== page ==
- Follow the instructions from “VirtualBox and Virtual Networks” above if running VirtualBox for the first time or if the Host-Only network has not already been set up.
- After importing the Mininet Virtual Appliance and while that VM is powered off, click on the new VM and click “Settings”.
- Select the “Network” section on the left side of the window, click on “Adapter 2”.
- Click “Enable Network Adapter”, then select “Host-only Adapter” for “Attached to:”. The “Name” should already have “vboxnet0” selected.
- Click “OK” to close the Settings window.
- Start the Mininet VM by double-clicking on the entry on the left, or clicking the “Start” button at the top. The VM should start up and show the login screen.
- Login with the username “mininet” and password “mininet”.
- Once logged in, type
ifconfig -aand press enter. You should see
eth0with an IP address starting with “192.168.56.x” or similar. Take note of this IP address as it will be used to connect with the VM via SSH. The interface
eth1will probably not have an IP address assigned.
- Linux or Mac: Connect to the VM via SSH using the IP address above using
<address>is the IP address obtained in the previous step. If this is the first time logging in via SSH, you may get a notice that the authenticity of the host can’t be established. Type “yes” and press enter to add in this case. Use the password “mininet”.Windows with PuTTY: Connect to the VM through the IP address obtained in the previous step. Accept the authenticity of the VM, then provide “mininet” as the username and password.In both environments, you should now be logged in to the Mininet VM console.
- In the Mininet SSH session, edit the network configuration by running the command
sudo nano /etc/network/interfaces
- Add the following lines to the
auto eth1 iface eth1 inet dhcpThe file should now look like this:
- Save and exit the editor by pressing Ctrl+O (Write Out) and press enter to save to the existing file, then press Ctrl+X to exit.
- In the Mininet SSH session, run the command
sudo ifup eth1to bring up the second interface. Then run
ifconfig -aagain to see that
eth1now has an IP address.
Your Mininet VM should now have its network properly configured. Unless you re-import the VM, you should not have to go through these steps again.
Recommended Steps and Notes
Now that your Mininet VM is set up, it’s time to go through the tutorial properly. Here are some recommended sections and notes.
- Installing Required Software – Although already touched on, this is important for non-Linux users as it provides links to additional software required such as an appropriate SSH client/terminal and a local X Server (important for running Wireshark and xterm sessions within Mininet emulated network nodes).
- Set up Virtual Machine: Access VM via SSH – The portion related to running
dhclientcan be skipped as this was addressed in “Setting Up the Host-Only Network on the VM” in this post, but it goes on to give instructions for connecting through SSH with tunneling enabled for the local X server for each major host platform. There is also a section earlier that covers choosing an editor.
- Learn Development Tools – This is where the real meat of the tutorial starts. It covers the emulation of a simple network topology and example usage of the primary tools you’ll be using while working with Mininet and Open vSwitch. I recommend running through this entire step; however, I did have issues with Mininet crashing when trying to start with the user-space switch, rather than the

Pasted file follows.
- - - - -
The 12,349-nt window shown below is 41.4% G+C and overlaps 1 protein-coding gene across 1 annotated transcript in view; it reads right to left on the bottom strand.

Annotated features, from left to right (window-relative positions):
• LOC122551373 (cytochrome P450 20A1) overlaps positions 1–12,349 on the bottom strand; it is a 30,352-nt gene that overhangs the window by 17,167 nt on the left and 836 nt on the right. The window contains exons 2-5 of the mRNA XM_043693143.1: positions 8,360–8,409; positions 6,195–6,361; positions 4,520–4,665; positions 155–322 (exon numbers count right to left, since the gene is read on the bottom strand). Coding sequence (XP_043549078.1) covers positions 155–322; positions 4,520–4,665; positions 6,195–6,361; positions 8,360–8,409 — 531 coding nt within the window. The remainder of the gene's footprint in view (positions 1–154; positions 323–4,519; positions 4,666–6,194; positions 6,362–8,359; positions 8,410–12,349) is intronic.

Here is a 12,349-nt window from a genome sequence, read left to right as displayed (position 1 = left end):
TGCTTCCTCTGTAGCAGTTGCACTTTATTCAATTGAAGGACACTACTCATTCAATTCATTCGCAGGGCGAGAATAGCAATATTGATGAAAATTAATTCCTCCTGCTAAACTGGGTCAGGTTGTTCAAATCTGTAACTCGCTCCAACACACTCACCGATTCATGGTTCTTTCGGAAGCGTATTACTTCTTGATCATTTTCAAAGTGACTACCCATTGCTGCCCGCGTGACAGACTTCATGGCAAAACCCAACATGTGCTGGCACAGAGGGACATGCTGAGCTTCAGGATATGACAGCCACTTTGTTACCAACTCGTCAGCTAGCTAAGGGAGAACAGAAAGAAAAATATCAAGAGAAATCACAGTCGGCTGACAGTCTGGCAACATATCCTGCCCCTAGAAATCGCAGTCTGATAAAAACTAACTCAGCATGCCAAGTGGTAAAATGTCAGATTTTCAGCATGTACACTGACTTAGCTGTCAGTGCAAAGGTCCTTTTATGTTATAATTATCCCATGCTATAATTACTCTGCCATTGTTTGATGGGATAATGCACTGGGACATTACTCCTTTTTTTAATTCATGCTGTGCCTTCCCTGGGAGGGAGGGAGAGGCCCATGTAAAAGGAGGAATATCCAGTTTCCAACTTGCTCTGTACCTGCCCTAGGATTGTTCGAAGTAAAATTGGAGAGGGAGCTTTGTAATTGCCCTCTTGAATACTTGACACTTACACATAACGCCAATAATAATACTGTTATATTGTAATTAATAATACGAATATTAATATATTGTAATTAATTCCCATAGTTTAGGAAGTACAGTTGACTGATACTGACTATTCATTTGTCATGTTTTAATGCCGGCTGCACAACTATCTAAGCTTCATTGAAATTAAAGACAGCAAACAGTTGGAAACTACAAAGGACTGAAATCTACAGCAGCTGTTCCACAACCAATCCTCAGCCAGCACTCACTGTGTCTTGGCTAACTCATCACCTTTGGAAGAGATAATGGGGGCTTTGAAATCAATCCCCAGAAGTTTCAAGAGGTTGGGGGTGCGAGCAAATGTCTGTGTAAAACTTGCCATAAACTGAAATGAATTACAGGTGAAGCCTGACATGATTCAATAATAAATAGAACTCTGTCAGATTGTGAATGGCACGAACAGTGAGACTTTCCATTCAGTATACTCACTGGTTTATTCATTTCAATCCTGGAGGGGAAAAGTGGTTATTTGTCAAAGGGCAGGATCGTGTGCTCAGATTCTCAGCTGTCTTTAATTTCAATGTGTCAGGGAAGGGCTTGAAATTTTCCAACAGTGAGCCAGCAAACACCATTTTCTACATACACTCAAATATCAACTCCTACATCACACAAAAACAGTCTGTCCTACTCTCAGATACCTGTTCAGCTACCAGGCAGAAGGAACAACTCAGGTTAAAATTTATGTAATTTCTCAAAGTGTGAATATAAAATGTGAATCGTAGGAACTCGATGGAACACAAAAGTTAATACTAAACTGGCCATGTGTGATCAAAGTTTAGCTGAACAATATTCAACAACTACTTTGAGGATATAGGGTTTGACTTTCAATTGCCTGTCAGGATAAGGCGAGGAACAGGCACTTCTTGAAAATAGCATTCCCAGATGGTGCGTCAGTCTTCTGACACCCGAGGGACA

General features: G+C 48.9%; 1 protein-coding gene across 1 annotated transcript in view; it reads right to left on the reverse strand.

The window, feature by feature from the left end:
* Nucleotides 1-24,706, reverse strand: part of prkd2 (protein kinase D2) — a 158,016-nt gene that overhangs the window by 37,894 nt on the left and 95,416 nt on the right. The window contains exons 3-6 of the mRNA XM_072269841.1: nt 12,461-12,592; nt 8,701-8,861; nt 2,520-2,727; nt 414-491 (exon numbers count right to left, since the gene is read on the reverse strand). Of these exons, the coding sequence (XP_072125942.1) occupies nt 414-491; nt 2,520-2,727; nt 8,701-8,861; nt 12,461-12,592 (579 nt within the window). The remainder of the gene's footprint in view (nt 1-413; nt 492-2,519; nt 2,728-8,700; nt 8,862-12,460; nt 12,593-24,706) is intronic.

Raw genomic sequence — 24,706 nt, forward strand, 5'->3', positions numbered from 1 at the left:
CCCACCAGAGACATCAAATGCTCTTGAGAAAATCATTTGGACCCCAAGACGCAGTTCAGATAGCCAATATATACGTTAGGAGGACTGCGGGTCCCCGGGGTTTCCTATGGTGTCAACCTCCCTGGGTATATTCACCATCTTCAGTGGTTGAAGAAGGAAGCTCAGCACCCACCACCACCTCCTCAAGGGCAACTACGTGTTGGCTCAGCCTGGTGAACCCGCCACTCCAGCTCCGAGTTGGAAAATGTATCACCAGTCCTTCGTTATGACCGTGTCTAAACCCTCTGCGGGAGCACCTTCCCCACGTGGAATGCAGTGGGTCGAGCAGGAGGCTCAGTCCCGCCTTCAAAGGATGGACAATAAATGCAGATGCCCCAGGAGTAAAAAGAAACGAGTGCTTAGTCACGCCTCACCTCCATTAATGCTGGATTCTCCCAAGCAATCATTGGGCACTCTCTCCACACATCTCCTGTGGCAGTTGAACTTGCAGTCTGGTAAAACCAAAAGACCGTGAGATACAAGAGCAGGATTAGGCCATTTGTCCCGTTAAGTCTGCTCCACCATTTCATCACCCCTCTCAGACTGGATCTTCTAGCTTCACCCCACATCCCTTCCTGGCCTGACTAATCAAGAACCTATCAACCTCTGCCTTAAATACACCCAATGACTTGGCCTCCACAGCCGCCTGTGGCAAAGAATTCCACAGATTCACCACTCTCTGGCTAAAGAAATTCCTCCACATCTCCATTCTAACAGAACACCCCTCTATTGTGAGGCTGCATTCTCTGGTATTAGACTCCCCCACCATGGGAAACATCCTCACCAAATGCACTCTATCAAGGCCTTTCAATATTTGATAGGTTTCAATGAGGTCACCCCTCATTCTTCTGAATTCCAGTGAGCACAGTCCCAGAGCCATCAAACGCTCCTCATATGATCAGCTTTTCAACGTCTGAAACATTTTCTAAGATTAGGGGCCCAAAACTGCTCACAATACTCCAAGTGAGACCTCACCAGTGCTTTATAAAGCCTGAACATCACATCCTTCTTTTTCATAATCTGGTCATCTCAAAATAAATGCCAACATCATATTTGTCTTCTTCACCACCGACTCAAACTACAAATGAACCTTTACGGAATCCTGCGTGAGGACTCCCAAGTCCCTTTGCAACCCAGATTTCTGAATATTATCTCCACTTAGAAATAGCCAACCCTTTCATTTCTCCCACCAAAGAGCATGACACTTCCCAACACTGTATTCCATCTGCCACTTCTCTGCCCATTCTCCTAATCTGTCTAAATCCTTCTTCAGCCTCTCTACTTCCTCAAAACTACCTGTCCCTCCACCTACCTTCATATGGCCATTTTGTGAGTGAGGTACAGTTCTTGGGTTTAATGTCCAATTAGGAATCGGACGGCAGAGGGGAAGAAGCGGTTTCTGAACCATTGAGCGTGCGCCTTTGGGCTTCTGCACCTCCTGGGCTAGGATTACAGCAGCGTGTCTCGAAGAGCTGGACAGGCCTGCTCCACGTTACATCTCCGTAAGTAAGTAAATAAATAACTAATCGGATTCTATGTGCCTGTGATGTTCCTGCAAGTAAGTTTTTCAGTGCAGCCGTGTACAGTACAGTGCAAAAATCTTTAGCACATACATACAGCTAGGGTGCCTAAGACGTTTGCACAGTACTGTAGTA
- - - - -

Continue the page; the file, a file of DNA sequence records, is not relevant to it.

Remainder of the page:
ovskoptimized kernel-space switch that the rest of the tutorial uses. This is only used to demonstrate the speed difference between the user-space and kernel-space switch options in Open vSwitch and is not used later in the tutorial.
- Create a Learning Switch – Now you get to write your own learning L2 switch. There is quite a bit of overlap between this step and the Ryu OpenFlow tutorial. If you are in a hurry, feel free to skip this step and continue straight on to Ryu. Otherwise, I recommend running through the “Controller Choice: POX (Python)” section as it gives a very easy example of writing an OpenFlow application. POX is more geared toward educational and research use than Ryu and lacks some of the more advanced capabilities; however, not having the more advanced capabilities is what makes POX easier to use while getting your feet wet. The “Controller Choice: Ryu (Python)” section essentially directs you to Ryu’s own tutorial.
There are further steps available in the Mininet OpenFlow tutorial that cover more advanced topics and really more like exercises. These include creating an L3 switch, firewall, and working with advanced topology. If you feel comfortable so far with Mininet and POX and want to expand on those, have at it. Otherwise, I recommend moving on to the Ryu tutorials.
Powered by Python and providing tools to work close to the OpenFlow communication itself, Ryu is an important platform for OpenFlow prototyping and development. Inside OpenFlow will revolve around Ryu for prototyping and assume a basic understanding of Ryu along with its environment and tools. Sadly, as of this writing, Ryu’s OpenFlow tutorial on setting up and starting Ryu and Mininet is very outdated and many of the instructions no longer work in the VM they provide. I’ll be writing a tutorial on setting up a Ryu development environment with Mininet. Until then, you can try out Ryu’s OpenFlow tutorial, but skip the instructions on installing required packages and updating Ryu. All the requirements are already installed for the version of Ryu included in the tutorial VM.